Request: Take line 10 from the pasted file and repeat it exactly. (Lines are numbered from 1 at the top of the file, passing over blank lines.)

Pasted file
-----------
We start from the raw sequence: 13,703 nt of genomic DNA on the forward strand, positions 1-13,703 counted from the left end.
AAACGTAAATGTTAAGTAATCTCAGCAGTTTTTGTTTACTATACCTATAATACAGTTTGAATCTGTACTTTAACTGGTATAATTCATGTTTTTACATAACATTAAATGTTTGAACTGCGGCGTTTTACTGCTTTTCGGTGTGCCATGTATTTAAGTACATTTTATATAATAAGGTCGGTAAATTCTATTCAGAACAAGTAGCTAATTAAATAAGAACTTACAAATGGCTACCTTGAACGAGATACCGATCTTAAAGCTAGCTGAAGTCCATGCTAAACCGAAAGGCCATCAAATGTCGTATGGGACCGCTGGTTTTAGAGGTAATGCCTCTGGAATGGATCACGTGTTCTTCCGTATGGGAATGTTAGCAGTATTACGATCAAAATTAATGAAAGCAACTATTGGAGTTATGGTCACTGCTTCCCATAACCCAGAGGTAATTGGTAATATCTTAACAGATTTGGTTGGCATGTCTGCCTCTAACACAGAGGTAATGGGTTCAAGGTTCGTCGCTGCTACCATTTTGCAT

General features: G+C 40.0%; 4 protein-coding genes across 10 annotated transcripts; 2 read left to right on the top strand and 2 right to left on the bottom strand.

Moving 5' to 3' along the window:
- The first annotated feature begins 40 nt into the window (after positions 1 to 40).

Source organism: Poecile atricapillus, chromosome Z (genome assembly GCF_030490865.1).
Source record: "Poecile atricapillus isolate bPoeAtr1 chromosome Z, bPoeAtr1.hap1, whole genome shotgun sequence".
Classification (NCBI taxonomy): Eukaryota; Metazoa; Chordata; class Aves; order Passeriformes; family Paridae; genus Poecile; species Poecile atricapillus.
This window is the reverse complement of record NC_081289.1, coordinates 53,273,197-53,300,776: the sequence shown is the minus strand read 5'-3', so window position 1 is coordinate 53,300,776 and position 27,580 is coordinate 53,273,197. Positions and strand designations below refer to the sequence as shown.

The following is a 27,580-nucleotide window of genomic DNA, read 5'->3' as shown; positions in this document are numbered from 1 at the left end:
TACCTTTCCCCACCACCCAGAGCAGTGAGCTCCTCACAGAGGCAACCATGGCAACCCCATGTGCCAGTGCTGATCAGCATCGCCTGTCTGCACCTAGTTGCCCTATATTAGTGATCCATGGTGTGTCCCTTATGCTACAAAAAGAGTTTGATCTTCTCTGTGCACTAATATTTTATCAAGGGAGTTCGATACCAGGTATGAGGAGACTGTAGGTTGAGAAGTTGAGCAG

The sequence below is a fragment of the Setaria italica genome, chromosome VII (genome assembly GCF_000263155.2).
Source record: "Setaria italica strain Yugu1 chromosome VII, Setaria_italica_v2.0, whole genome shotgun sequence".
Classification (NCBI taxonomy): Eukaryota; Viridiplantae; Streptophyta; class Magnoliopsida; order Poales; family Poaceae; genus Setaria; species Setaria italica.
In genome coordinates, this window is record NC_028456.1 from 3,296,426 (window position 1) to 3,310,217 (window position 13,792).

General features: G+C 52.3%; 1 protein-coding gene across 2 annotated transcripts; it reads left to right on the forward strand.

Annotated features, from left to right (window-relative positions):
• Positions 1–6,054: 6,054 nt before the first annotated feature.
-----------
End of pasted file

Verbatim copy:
The following is a 27,580-nucleotide window of genomic DNA, read 5'->3' as shown; positions in this document are numbered from 1 at the left end: